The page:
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For SMEs, there's nowhere to hide in an economic crisis, when they're often the first to go. And the Covid-19 outbreak is not making it easy for them to survive. But, as with any crisis, there are some who will be spared.

Revealed: How SMEs are struggling through coronavirus crisis

SMEs make up over 90 percent of businesses in the UAE.

When physical presence sits at the core of your business, social distancing is your worst nightmare.

So when Dubai announced the shutdown of all fitness centres to curb the spread of Covid-19, Amelie Hua was left with an empty cycling studio and a similarly abandoned bank account.

The founder of Motion is just one of many small business owners who have been heavily affected by the chilling pandemic.

“We closed on March 15, so we basically have no revenues at all, because clients aren’t coming to the studio,” Hua tells Arabian Business.

While the UAE introduced a $34bn stimulus package in a bid to curb the virus’ economic impact, it remains unclear how much – or how little – it will help SMEs to survive. And although banks are more willing to provide loans, Hua says it will only hurt small businesses in the long run.

“In France they’re helping small companies. Here [in Dubai] they’re trying to do something but it’s not clear, it’s very general, like ‘we’re going to dedicate AED1.5bn to help businesses’ but there’s nothing concrete. I feel they’re more willing to give easy access to loans than helping the business financially, so I don’t think in the long-term it’s really helping, because businesses like me, I don’t want to get a loan except if I have no choice, but in France they’re helping without any loans, cutting rent fees, cutting electricity fees, giving some support financially.

Motion is one of many small fitness studios struggling to cover costs as a direct result of the Covid-19 crisis

“They’re doing some steps in Dubai, but it will be really dramatic for small businesses. I have a lot of friends with small businesses in Europe and they have all closed already. It’s over [for them]. It’s really hard,” she says.

Since the closure of the studio, Hua has adapted her business model to offer her consumers weekly bike rentals paired with unlimited online classes run by trainers and the founder herself.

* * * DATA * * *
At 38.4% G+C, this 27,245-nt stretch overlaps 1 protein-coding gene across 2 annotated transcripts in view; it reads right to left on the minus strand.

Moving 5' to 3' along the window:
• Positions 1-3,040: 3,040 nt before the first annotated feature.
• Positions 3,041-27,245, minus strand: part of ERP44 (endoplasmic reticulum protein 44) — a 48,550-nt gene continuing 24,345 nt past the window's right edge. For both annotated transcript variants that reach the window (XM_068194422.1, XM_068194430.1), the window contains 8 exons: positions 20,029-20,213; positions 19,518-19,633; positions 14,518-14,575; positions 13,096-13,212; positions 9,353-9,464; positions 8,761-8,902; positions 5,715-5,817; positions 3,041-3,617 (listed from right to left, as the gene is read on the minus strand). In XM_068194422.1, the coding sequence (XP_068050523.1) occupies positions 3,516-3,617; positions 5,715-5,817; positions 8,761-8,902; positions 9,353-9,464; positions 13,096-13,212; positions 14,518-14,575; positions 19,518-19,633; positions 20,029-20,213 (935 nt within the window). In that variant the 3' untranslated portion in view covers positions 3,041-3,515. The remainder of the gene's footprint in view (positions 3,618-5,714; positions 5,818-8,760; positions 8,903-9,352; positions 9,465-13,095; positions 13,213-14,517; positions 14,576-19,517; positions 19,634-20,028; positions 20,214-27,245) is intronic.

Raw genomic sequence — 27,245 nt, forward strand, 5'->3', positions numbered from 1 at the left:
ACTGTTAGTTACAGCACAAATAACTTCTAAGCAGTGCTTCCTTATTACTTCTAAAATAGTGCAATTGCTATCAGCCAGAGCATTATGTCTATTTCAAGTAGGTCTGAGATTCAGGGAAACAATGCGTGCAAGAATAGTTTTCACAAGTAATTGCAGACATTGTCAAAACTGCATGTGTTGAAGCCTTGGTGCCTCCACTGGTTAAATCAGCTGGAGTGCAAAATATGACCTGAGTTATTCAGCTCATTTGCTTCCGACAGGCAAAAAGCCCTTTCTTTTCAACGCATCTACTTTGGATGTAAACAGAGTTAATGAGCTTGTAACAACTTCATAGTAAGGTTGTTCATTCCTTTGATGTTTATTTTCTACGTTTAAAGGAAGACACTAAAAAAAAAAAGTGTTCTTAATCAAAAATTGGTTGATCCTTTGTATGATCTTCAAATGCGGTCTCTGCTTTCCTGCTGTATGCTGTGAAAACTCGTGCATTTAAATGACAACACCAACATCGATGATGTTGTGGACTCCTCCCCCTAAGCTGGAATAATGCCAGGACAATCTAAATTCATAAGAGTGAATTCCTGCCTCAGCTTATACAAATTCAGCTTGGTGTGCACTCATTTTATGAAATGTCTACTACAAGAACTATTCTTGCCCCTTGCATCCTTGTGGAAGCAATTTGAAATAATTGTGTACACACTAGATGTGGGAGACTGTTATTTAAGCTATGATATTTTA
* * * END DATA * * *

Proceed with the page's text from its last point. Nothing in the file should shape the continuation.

“We decided that since we have the bikes, we’re going to rent them [out]... So you can rent your bike and pay for classes online where people who have the bikes can access the videos. We charge AED1,000 for the bike, its delivery and the access to the videos online,” she says.

Yet revenue from the bike rentals will cover only a part of the studio’s rent. And it will have to do much more to sustain the business.

“Financially, we need to do more because it’s really small compared to what we were doing every month, but at least it covers a part of the rent. The thing is, we only have 30 bikes, so the maximum we can do is 30 bikes. That’s 120 rentals per month, which still doesn’t cover our charges,” she says, adding that Motion’s landlord is flexible with rent payments, allowing the studio to pay in installments.

What is keeping the studio alive and running is its loyal customer base, with clients having rented all the bikes within an hour of their online debut.

“We closed on March 15th, so we basically have no revenues at all, because clients aren’t coming to the studio,”

“It’s crazy because we sold the bikes in one hour. Everyone wanted the bikes, because our clients have been coming to us for a long, long time. The experience online is different than the experience in the room, so we didn’t really want to do it, but our clients ordered the bikes.

“I wouldn’t invite a first timer [to rent] because it’s still not the same [experience], but yes it works really well for our [existing] clients. We are already fully booked for next week… It’s interesting because the fact that we had to close has pushed us to find money online. We discovered people really liked it and will continue after Motion reopen [its studio] so it makes us want to do something online even after opening of studio…” she says.

Motion’s existing clients have even offered to financially support the studio by prepaying for future packages once it reopens its physical location.

“What is also really interesting is that we have a lot of people who knew we closed and who wanted to help us financially. They said we can pay some packages in advance if you need some help, and we got a lot of messages from people who wanted to help us, so a lot of people wanted to rent the bike because it will help Motion cycling stay alive,” she says.

Personal virtual assistant, anyone?

And while Motion is the norm for most SMEs suffering around the world, Yanzo is the exception. Since the spike in coronavirus cases in the UAE in February, the Dubai-based virtual personal assistant which can find, book and deliver products and services has seen a 60 percent rise in revenue month-on-month, according to co-founder Tarek Osman.

Virtual assistant Yanzo has seen a surge in business due to the coronavirus 

Business has been so good that he’s had to turn down orders.

“We started seeing the boost in the first week of March, and it’s still growing as we speak. Usually we grow at 15-20 percent month-on-month given we’re a start-up, but now we’re doing 50-60 percent  month-on-month without any marketing or advertising… I didn’t expect the epidemic to grow, we didn’t see it coming this fast but things were happening really quickly and we’re actually turning orders down because we can’t handle the demand right now.

“We’re turning down 20 percent of orders that we’re getting per day,” he says.

It’s a good problem to have.

Osman describes the start-up as “the perfect middle man,” with a wide network of suppliers and logistics partners that allows it to provide customers with the best deal in the market, be it for an iPhone, a luxury designer bag or most recently, grocery items, without having any employees on the ground.